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SYSTEMATIC REVIEW
Year : 2017  |  Volume : 145  |  Issue : 4  |  Page : 437-447

Methylenetetrahydrofolate reductase A1298C genetic variant& risk of schizophrenia: A meta-analysis


1 Department of Biotechnology, Human Molecular Genetics Laboratory, VBS Purvanchal University, Jaunpur, India
2 Department of Psychiatry, Institute of Medical Sciences, Banaras Hindu University, Varanasi, India

Date of Submission27-May-2014
Date of Web Publication28-Aug-2017

Correspondence Address:
Vandana Rai
Department of Biotechnology, Human Molecular Genetics Laboratory, VBS Purvanchal University, Jaunpur 222 003, Uttar Pradesh
India
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Source of Support: None, Conflict of Interest: None


DOI: 10.4103/ijmr.IJMR_745_14

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   Abstract 

Background & objectives: Methylenetetrahydrofolate reductase (MTHFR) is an important enzyme of folate metabolism, whose role in schizophrenia is debatable. Numerous case-control studies have investigated the association of MTHFR A1298C polymorphism with schizophrenia, but results are controversial. The aim of the present study was to find the association between MTHFR A1298C gene polymorphism and schizophrenia.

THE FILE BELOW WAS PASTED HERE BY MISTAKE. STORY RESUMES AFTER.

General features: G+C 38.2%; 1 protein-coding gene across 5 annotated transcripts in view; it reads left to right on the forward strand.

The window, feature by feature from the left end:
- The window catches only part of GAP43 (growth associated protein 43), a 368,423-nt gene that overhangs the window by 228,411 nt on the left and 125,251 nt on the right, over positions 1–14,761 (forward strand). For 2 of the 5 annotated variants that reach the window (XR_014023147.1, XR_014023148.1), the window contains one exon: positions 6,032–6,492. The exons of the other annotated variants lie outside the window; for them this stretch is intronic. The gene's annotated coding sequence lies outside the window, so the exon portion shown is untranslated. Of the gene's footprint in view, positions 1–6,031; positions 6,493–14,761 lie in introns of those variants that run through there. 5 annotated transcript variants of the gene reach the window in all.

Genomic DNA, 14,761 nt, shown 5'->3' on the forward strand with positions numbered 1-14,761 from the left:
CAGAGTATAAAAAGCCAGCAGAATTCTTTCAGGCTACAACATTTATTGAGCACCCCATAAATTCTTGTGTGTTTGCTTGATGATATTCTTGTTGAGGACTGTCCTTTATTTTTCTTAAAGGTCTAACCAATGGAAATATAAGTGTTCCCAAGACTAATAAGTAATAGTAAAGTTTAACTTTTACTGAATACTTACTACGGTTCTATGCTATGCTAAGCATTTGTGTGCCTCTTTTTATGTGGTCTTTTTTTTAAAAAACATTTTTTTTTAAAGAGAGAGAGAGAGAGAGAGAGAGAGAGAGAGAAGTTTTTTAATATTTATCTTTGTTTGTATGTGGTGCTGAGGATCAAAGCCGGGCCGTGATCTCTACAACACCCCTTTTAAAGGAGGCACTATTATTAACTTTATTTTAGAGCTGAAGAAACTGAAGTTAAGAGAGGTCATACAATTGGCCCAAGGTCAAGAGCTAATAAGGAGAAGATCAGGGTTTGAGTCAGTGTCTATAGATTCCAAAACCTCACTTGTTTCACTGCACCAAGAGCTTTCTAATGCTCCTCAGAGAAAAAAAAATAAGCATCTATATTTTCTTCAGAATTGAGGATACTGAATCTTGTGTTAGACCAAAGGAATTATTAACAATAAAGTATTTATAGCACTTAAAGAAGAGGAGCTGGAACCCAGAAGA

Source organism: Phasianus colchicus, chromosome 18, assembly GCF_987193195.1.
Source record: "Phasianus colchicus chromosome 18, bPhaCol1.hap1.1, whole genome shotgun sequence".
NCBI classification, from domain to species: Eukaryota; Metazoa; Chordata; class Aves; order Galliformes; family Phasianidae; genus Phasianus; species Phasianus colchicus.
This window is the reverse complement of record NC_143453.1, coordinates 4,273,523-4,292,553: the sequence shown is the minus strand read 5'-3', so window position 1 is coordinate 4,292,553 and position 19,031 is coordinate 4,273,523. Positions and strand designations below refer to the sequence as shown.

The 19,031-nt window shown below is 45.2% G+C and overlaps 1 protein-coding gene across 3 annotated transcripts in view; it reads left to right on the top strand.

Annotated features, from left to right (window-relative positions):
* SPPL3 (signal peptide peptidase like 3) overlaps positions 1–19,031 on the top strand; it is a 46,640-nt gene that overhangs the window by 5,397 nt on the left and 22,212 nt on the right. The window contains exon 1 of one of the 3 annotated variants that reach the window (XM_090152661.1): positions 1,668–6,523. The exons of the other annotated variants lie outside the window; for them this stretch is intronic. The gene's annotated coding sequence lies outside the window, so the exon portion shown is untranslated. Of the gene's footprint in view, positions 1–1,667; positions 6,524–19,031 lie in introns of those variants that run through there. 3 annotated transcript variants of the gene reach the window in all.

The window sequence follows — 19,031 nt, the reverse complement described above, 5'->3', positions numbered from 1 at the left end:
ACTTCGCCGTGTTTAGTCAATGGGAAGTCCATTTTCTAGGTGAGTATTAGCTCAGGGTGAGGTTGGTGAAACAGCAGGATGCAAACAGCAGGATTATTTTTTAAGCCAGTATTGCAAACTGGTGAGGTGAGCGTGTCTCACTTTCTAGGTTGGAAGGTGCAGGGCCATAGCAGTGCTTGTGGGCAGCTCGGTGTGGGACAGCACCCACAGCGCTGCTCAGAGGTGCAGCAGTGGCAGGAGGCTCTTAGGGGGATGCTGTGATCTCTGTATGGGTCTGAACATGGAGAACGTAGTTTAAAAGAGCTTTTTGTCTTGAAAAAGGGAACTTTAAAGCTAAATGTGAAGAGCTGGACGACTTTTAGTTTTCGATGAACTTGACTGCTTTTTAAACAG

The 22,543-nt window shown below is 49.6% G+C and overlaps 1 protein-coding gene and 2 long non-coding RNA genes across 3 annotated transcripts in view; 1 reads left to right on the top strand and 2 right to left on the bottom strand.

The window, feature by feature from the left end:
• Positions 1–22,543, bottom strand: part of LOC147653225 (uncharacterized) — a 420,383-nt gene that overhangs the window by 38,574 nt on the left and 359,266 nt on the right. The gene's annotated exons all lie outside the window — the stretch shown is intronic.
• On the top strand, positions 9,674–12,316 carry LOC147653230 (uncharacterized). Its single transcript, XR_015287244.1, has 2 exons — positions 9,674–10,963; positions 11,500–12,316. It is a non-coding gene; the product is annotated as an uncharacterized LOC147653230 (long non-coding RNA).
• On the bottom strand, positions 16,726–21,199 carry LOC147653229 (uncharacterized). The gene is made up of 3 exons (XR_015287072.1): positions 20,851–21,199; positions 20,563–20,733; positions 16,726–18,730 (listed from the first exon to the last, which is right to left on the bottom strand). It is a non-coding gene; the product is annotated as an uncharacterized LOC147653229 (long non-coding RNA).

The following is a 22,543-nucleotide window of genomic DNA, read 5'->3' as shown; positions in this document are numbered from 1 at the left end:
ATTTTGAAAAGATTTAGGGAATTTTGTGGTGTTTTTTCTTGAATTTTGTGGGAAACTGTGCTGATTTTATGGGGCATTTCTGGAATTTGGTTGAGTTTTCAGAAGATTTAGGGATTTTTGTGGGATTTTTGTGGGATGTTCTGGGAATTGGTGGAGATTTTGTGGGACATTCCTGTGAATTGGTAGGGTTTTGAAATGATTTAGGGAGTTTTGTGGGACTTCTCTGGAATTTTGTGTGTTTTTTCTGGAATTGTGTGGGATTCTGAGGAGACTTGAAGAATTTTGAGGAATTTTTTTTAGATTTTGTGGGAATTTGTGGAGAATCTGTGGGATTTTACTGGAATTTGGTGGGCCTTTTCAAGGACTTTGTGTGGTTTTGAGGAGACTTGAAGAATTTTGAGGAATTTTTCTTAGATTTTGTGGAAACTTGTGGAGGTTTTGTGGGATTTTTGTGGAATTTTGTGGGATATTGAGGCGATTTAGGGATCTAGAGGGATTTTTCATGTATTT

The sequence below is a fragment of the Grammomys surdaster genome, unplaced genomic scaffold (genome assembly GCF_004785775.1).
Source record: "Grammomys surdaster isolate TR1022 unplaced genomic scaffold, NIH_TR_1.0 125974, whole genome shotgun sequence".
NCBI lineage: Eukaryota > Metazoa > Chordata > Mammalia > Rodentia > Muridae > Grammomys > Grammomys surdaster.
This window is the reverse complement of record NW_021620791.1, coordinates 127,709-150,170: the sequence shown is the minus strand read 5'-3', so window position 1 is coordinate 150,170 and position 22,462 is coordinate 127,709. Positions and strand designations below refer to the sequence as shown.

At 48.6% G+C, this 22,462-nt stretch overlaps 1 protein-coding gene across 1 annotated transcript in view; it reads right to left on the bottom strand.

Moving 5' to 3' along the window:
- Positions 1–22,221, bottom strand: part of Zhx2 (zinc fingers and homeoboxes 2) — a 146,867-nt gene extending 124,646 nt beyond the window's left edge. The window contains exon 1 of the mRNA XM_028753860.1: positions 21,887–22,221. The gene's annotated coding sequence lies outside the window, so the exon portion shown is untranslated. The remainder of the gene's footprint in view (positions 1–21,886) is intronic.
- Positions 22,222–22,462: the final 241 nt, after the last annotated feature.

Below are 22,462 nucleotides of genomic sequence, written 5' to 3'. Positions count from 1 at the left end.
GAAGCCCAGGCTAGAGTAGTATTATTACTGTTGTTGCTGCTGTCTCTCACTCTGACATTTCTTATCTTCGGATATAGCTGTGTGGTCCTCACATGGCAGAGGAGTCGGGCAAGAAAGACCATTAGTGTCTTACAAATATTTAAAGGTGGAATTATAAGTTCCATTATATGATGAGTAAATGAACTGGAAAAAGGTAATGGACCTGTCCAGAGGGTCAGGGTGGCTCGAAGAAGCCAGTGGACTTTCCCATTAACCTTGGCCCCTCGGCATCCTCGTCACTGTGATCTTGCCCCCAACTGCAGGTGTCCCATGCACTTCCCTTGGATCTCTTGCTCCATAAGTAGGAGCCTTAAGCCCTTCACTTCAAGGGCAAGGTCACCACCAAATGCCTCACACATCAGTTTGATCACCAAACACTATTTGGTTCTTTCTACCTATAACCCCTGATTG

Methods: PubMed, Google Scholar, Science Direct and Springer link databases were searched for case-control association studies in which MTHFR A1298C polymorphism was investigated as a risk factor for schizophrenia. In all, 19 studies with 4049 cases and 5488 controls were included in this meta-analysis. Odds ratios (ORs) with 95 per cent confidence intervals (CIs) were used as an association measure.
Results: The results of meta-analysis reported a significant association between A1298C polymorphism and schizophrenia risk in overall comparisons in all genetic models (C vs. A: OR=1.13, 95% CI=1.01-1.27, P=0.02; CC vs. AA: OR=1.20, 95% CI=1.03-1.39, P=0.02; AC vs. AA: OR=1.13, 95% CI=1.03-1.23, P=0.009; AC+CC vs. AA: OR=1.14, 95% CI=1.02-1.24, P=0.002; CC vs. AA+AC: OR=1.17, 95% CI=1.01-1.35, P=0.04).